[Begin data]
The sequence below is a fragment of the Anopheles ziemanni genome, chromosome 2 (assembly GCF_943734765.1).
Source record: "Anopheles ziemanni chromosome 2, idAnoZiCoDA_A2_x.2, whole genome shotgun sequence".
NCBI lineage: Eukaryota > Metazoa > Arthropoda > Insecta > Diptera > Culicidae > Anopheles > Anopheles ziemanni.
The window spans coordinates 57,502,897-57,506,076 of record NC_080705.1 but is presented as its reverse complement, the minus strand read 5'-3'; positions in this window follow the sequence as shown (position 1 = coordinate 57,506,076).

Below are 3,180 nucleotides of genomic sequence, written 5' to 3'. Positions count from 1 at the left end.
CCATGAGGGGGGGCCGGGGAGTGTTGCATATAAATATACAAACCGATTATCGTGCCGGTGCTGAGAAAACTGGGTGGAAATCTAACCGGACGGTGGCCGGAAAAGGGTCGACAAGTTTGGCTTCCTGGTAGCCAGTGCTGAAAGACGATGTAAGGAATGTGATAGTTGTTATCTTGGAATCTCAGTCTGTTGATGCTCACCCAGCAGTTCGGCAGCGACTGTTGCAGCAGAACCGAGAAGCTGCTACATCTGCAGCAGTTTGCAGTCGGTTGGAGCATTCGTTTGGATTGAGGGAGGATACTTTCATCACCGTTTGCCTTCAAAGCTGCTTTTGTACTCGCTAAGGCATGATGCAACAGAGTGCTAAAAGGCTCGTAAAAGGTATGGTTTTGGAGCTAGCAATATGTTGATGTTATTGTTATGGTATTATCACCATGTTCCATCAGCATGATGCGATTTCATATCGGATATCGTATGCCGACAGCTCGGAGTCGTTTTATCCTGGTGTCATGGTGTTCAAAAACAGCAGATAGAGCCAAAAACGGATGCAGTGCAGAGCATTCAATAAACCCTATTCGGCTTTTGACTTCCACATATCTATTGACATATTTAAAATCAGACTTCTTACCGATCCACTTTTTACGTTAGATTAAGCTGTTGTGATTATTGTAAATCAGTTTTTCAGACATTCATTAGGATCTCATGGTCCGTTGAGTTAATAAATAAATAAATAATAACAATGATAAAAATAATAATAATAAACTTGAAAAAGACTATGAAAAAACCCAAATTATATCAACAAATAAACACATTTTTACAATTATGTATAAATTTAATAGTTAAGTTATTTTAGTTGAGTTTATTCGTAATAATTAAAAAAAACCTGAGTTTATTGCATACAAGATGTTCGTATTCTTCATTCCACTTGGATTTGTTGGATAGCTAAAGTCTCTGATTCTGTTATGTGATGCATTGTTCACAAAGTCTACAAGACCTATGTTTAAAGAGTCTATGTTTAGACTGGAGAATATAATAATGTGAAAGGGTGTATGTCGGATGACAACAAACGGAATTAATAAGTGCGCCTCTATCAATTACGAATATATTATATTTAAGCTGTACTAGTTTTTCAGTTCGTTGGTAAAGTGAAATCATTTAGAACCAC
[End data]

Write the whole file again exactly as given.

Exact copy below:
The sequence below is a fragment of the Anopheles ziemanni genome, chromosome 2 (assembly GCF_943734765.1).
Source record: "Anopheles ziemanni chromosome 2, idAnoZiCoDA_A2_x.2, whole genome shotgun sequence".
NCBI lineage: Eukaryota > Metazoa > Arthropoda > Insecta > Diptera > Culicidae > Anopheles > Anopheles ziemanni.
The window spans coordinates 57,502,897-57,506,076 of record NC_080705.1 but is presented as its reverse complement, the minus strand read 5'-3'; positions in this window follow the sequence as shown (position 1 = coordinate 57,506,076).

Below are 3,180 nucleotides of genomic sequence, written 5' to 3'. Positions count from 1 at the left end.
CCATGAGGGGGGGCCGGGGAGTGTTGCATATAAATATACAAACCGATTATCGTGCCGGTGCTGAGAAAACTGGGTGGAAATCTAACCGGACGGTGGCCGGAAAAGGGTCGACAAGTTTGGCTTCCTGGTAGCCAGTGCTGAAAGACGATGTAAGGAATGTGATAGTTGTTATCTTGGAATCTCAGTCTGTTGATGCTCACCCAGCAGTTCGGCAGCGACTGTTGCAGCAGAACCGAGAAGCTGCTACATCTGCAGCAGTTTGCAGTCGGTTGGAGCATTCGTTTGGATTGAGGGAGGATACTTTCATCACCGTTTGCCTTCAAAGCTGCTTTTGTACTCGCTAAGGCATGATGCAACAGAGTGCTAAAAGGCTCGTAAAAGGTATGGTTTTGGAGCTAGCAATATGTTGATGTTATTGTTATGGTATTATCACCATGTTCCATCAGCATGATGCGATTTCATATCGGATATCGTATGCCGACAGCTCGGAGTCGTTTTATCCTGGTGTCATGGTGTTCAAAAACAGCAGATAGAGCCAAAAACGGATGCAGTGCAGAGCATTCAATAAACCCTATTCGGCTTTTGACTTCCACATATCTATTGACATATTTAAAATCAGACTTCTTACCGATCCACTTTTTACGTTAGATTAAGCTGTTGTGATTATTGTAAATCAGTTTTTCAGACATTCATTAGGATCTCATGGTCCGTTGAGTTAATAAATAAATAAATAATAACAATGATAAAAATAATAATAATAAACTTGAAAAAGACTATGAAAAAACCCAAATTATATCAACAAATAAACACATTTTTACAATTATGTATAAATTTAATAGTTAAGTTATTTTAGTTGAGTTTATTCGTAATAATTAAAAAAAACCTGAGTTTATTGCATACAAGATGTTCGTATTCTTCATTCCACTTGGATTTGTTGGATAGCTAAAGTCTCTGATTCTGTTATGTGATGCATTGTTCACAAAGTCTACAAGACCTATGTTTAAAGAGTCTATGTTTAGACTGGAGAATATAATAATGTGAAAGGGTGTATGTCGGATGACAACAAACGGAATTAATAAGTGCGCCTCTATCAATTACGAATATATTATATTTAAGCTGTACTAGTTTTTCAGTTCGTTGGTAAAGTGAAATCATTTAGAACCAC